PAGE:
Leona O'Neill: People are at breaking point – we need government help now

As the cost of living crisis continues to deepen, Northern Ireland is still without a government to act on our behalf, plunging vulnerable families further into poverty. How much longer can this awful state of affairs continue, wonders Leona O'Neill...

The ever rising cost of living has been stressful for everyone trying to make ends meet
Leona O'Neill

THE sounds coming from the government with regards the cost of living crisis have not filled me with confidence that any of us are going to get through this winter unscathed.

Things have got significantly worse for all of us this year. Simple food items have shot up in price, the cost of electricity and gas has sky rocketed, alongside petrol and home heating oil.

I had a mini-meltdown at the weekend after coming from the shop with one bag of shopping – dinner for that night – that cost £38. There was absolutely nothing extravagant among the items, literally dinner for six people, bread and milk. The food and items contained in that bag would have been consumed and used within 24-hours, sending me back to buy dinner for the next day.

I stopped to get some coal, thinking it might save some oil, to discover it had doubled in price. I turned on the radio to someone telling me that mortgages could be rising and that some folks could be paying some £400 more for their mortgage every month. As I sat there feeling totally deflated, and skint, I wondered if everyone else was as exasperated as me.

I have a good job and a steady income and I am struggling. Our money is simply not stretching as far as we need it to for necessities. Anything beyond the necessities is simply a thing of the past, we are surviving, just about getting by. I dread to think how a family on a lower income are coping with this ceaseless stress fest.

We have moved beyond challenging times to dire times. Ordinary items in our supermarkets have doubled and tripled in price. People can't afford to put petrol in their cars. Families are sitting in the cold. Kids are going to school hungry because there is no food in the house. People are sitting in the dark because the electric has run out and they don't get paid for another few days. Mothers and fathers are wondering if they will be able to feed their children.

This crisis has plunged vulnerable families further into poverty and grimness and pushing families, who might have been previously able to cope, over the edge with them. No one is immune from this nightmare.

I listened with interest to school principal Diane Dawson on the radio last week bringing a new perspective to the conversation. She was communicating her own struggles and those of her staff, struggling to cope, navigating massive pressure with affording ordinary things, smashing the notion that it is only those on low incomes who are feeling the pressure. And I related so much.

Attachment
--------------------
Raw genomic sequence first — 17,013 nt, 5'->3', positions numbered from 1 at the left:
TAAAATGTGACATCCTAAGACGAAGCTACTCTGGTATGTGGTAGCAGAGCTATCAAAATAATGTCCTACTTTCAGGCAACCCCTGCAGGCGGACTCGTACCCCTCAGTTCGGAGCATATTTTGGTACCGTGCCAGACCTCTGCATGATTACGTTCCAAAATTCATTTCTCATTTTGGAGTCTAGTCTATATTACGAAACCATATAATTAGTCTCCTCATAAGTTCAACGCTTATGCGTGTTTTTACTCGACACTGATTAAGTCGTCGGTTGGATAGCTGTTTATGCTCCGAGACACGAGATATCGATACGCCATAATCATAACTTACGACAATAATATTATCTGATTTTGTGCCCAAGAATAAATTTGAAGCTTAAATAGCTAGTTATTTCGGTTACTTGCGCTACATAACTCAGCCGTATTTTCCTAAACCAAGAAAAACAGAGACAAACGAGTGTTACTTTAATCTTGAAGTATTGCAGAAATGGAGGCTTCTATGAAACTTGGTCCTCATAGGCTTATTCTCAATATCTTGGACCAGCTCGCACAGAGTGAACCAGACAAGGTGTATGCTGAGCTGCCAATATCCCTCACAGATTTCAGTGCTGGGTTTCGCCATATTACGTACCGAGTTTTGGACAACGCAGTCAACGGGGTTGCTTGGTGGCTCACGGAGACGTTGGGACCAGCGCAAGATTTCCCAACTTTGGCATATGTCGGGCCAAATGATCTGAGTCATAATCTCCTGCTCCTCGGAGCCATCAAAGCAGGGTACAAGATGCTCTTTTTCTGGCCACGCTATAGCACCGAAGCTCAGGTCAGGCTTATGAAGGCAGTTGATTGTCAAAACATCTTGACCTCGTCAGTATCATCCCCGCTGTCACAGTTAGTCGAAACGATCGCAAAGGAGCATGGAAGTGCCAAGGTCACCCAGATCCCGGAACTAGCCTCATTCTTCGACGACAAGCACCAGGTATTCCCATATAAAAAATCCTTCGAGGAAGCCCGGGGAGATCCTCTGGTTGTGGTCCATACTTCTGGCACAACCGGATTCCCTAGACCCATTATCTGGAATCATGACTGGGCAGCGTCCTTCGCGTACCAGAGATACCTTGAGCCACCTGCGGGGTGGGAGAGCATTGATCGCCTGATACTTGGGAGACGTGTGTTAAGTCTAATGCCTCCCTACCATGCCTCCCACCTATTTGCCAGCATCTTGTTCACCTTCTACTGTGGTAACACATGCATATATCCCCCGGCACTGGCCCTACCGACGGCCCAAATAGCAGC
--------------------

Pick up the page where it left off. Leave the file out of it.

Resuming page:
This cost of living crisis is impacting on us all and all of us need help. I dread to think what the colder months will be like. I worry for my own family, I worry for my pensioner mother. Everything seems so out of reach, even for those who work full time.

Providing for a family of six in these times has been nothing short of soul destroying for me and I know so difficult for many others in the same boat. Working so hard during the month, travelling for miles to get to work, to have next to nothing left at the end of the month to buy even the essentials and keep our house running is not how it should be.

Families I know, with both parents working are having to lean on foodbanks, prioritise bills and get themselves into debt just to get by.

If it is like that for people who have a steady, good income in these times, I can only imagine the panic and stress families on lower incomes and benefits feel. Benefit payments staying the same while everything – food and heat and power – go through the roof will leave people destitute. It's not fair.

A lot of people don't know where to turn in this crisis. People I know, who work all week, and have never been in a situation where they can no longer afford electricity or gas or petrol, are afraid to or don't know where to ask for help. So they sit with the stress of that. Coming on the back of two years worth of intense stress, where most of us were in survival modes, there is a serious danger that stress will negatively impact on their mental health.

The government need to act now to help everyone. This simply can't go on. People are at breaking point.